Trimble, John M. (1815-1867)
John M. Trimble (1815-1867) was a New York architect who specialized in designing theaters. In a period of fluid professional identities, he began his working life as a carpenter and became a stage carpenter before moving into a role as a sought-after theater architect, who planned more than thirty such facilities including some of New York City’s most famous. His obituary in the New York Times of June 9, 1867, cited him as one of the nation’s leading architects and builders of theaters. His only known work in North Carolina is the City Hall-Thalian Hall in Wilmington, designed as a combination civic building and theater at the height of the city’s antebellum prosperity.
During the late antebellum period, Wilmingtonians commissioned many large and stylish edifices, including some from nationally active architects such as Thomas U. Walter and Samuel Sloan, whose urbane designs expressed the city’s recovery from recent fires and its civic pride and ambitions as the largest town and chief port in the state. The port’s civic leaders had frequent contact with New York, Philadelphia, and other coastal cities, and it was not surprising that they selected a leading New York theater architect to plan their new civic edifice.
In 1854 the city commissioned a plan from Trimble, which he submitted in 1855. Combining government and culture, the large masonry building was planned to have the governmental functions in the front and the theater—to seat 1,000 people in a town of not quite 10,000—at the rear. Each part had its own entrance, the municipal section on the front, the theater on the side. Trimble’s design for the large masonry building was in the Italianate style, a mode popular in Wilmington as in other cities at the time.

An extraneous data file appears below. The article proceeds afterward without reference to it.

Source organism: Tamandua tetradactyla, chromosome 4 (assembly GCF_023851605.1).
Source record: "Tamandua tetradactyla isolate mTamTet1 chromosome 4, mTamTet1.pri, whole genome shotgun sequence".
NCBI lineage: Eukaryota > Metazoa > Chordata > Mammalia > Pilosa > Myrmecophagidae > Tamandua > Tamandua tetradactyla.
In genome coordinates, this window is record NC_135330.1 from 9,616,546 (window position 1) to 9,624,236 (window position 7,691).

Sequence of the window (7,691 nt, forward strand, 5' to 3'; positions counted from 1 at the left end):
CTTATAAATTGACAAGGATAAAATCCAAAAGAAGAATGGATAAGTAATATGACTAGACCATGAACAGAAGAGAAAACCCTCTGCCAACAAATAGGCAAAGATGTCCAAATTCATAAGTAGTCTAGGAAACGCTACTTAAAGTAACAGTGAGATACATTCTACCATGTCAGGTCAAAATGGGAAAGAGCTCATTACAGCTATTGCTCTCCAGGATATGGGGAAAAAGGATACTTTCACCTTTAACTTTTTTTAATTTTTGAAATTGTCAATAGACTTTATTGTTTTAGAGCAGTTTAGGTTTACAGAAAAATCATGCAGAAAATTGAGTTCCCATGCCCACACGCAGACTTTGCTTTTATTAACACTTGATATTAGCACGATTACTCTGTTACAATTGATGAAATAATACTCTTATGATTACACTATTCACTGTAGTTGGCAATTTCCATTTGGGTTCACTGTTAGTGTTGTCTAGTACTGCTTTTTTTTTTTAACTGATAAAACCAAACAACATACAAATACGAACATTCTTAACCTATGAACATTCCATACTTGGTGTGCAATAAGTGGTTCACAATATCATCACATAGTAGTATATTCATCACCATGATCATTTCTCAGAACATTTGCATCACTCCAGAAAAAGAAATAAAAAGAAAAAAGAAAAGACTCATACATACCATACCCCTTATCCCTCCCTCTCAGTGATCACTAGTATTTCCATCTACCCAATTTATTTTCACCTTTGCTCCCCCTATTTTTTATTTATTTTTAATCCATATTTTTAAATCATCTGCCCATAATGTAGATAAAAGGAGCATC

John C. Wood and Robert B. Wood (see Wood Brothers) and G. W. Rose were chosen as builders in 1855 and James F. Post as supervising architect. The project proceeded slowly, with the building not fully completed until 1858. Local authorities took a strong role in the undertaking, including making changes in the design.
As the edifice neared completion, the Wilmington Daily Journal reported on October 12, 1858: “The original plans were drawn, we believe, by Mr. Trimble of New York, but subsequently modified in some of their details. The pediment and portico on the Western or Town Hall front, for instance.” Local masonry builder Robert B. Wood composed an entirely new portico design, with towering Corinthian columns, instead of a small portico planned by Trimble, which was similar to that built on the side at the entrance to the theater section. The change, it was believed, “adds elevation and dignity to the principal front.” Other alterations were made to the arrangement of the theater. It was not unusual in this period for a client to commission a design from a national expert, only to make changes, often in coordination with a local builder or architect, before the completion of the building. Though not part of Trimble’s design, the portico of the City Hall-Thalian Hall presents, as its sponsors intended, a clear expression of the stature and purpose of the building in its time and as part of the streetscape. (A linen drawing of the elevation signed by R. B. Wood was found in the cornerstone; it is illustrated in Mills Lane, North Carolina. Presumably Trimble’s front portico design was similar to the side portico of the building.)
- Contributors:Henry E. Bonitz, architect (1901; 1904); Robert Finey, brickmason (1855-1858); William Finey, brickmason (1855-1858); Joseph Keen, overseer (1855-1858); James F. Post, supervising architect (1855-1858); Price Family, plasterer (1855-1858); John M. Trimble, architect (1855-1858); James Walker, foreman and general manager (1855-1858); Wood Brothers, builders (1855-1858); John C. Wood, builder (1855-1858); Robert B. Wood, builder (1855-1858)Dates:
1855-1858; 1901; 1904Location:Wilmington, New Hanover CountyStreet Address:
102 N 3rd St., Wilmington, NCStatus:
PublicImages Published In:
Catherine W. Bishir, North Carolina Architecture (1990).
Catherine W. Bishir and Michael T. Southern, A Guide to the Historic Architecture of Eastern North Carolina (1996).
Tony P. Wrenn, Wilmington, North Carolina: An Architectural and Historical Portrait (1984).Note:
In 1901 Henry E. Bonitz planned a redecoration of the clerk’s and treasurer’s office, and in 1904 he made major improvements to the theater in Thalian Hall to keep up with changing theater styles, comply with fire and safety regulations, and make repairs. Updated over the years, the imposing building continues as a civic landmark and still serves its original purposes. It has been the scene of many political events and notable theatrical performances.